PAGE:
Conditional declaration (A matter of style)

Discussion in 'C Programming' started by Anders Wegge Keller, Oct 13, 2012.

  1. When writing modular code, I sometimes want to make a particular data
    structure read-only outside the module that need to write to it. The
    most obvious example is global options, that is only written to by the
    command-line parsing module, and should be const elsewhe. However,
    getting this declaration to change depending on where it's seen
    becomes a bit unsightly, so I wonder if there is a better way of doing
    this:


    <<options.h>>

    ....

    typedef struct {

    int option_1;
    int option_2;
    ...
    int option_N;
    } Options_t;

    #ifdef OPTION_RW
    extern Options_t *options;
    #else
    extern const Options_t * const options;
    #endif



    <<options.c>>

    #define OPTIONS_RW
    #include <options.h>
    #undefine OPTIONS_RW

    ....

    options = malloc (sizeof Options_t);

    ....



    What I'd like to do is getting rid of the OPTIONS_RW definition in
    options.c. Creating two extra header files (options_public.h and
    options_private.h), and keeping the declaration in those two isn't an
    improvement - in my opinion - on the definition above.

    --
    /Wegge

    Leder efter redundant peering af dk.*,linux.debian.*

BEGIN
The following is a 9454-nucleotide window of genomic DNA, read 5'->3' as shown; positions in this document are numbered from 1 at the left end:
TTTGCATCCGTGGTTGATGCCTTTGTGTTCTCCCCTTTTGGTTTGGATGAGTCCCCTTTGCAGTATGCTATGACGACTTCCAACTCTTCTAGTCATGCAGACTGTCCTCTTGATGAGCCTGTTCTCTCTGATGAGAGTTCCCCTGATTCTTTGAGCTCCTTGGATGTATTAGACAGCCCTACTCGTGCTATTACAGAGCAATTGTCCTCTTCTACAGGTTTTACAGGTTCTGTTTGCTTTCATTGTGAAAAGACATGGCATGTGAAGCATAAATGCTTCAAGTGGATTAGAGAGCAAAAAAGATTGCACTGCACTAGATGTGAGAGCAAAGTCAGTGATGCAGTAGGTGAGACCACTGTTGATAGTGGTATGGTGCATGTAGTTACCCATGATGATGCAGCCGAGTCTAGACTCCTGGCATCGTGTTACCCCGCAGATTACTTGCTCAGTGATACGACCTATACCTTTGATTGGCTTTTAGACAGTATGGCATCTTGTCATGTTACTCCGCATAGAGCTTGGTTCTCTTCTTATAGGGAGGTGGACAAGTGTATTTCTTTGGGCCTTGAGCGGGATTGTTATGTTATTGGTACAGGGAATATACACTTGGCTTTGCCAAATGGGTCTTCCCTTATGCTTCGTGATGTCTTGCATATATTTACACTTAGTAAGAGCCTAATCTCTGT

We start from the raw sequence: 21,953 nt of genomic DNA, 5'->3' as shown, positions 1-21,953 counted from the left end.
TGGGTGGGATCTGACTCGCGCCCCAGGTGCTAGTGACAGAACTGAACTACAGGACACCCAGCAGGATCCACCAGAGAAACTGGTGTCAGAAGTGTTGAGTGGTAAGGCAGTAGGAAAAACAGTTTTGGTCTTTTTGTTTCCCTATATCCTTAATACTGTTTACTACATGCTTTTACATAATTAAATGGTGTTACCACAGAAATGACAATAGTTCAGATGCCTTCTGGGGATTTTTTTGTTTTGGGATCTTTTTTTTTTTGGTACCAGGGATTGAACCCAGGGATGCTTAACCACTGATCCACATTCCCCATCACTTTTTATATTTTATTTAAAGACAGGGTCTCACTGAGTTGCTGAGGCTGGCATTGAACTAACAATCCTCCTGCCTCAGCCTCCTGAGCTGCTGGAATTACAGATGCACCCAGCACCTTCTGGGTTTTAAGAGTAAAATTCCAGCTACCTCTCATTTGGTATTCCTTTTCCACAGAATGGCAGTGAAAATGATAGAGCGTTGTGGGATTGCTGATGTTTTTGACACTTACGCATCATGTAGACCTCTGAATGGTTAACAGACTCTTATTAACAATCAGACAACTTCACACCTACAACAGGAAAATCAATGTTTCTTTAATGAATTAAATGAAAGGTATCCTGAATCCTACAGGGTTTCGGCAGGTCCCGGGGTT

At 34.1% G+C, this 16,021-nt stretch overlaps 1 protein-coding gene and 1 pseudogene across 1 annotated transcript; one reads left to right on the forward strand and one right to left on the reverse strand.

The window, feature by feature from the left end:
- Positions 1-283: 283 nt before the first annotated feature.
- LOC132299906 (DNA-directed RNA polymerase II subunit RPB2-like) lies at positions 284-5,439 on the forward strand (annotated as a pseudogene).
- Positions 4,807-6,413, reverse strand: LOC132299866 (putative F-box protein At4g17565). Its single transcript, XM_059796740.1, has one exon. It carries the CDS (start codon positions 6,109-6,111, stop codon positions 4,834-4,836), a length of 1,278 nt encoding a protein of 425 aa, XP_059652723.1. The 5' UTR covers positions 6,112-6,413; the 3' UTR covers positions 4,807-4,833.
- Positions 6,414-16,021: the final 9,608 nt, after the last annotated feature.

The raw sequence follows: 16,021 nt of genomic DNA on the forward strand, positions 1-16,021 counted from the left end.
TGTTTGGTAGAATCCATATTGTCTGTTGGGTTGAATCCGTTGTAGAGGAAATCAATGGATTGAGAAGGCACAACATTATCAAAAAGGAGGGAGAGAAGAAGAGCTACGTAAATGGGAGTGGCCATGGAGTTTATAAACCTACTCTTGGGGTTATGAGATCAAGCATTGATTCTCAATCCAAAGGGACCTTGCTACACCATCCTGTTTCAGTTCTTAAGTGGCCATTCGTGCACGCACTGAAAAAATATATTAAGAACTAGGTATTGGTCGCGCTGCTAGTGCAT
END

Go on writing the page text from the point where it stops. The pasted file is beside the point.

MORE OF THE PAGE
Anders Wegge Keller, Oct 13, 2012
    #1
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  2. Anders Wegge Keller <> writes:

    > When writing modular code, I sometimes want to make a particular data
    > structure read-only outside the module that need to write to it. The
    > most obvious example is global options, that is only written to by the
    > command-line parsing module, and should be const elsewhe. However,
    > getting this declaration to change depending on where it's seen
    > becomes a bit unsightly, so I wonder if there is a better way of doing
    > this:
    >
    >
    > <<options.h>>
    >
    > ...
    >
    > typedef struct {
    >
    > int option_1;
    > int option_2;
    > ...
    > int option_N;
    > } Options_t;
    >
    > #ifdef OPTION_RW
    > extern Options_t *options;
    > #else
    > extern const Options_t * const options;
    > #endif
    >
    >
    >
    > <<options.c>>
    >
    > #define OPTIONS_RW
    > #include <options.h>
    > #undefine OPTIONS_RW
    >
    > ...
    >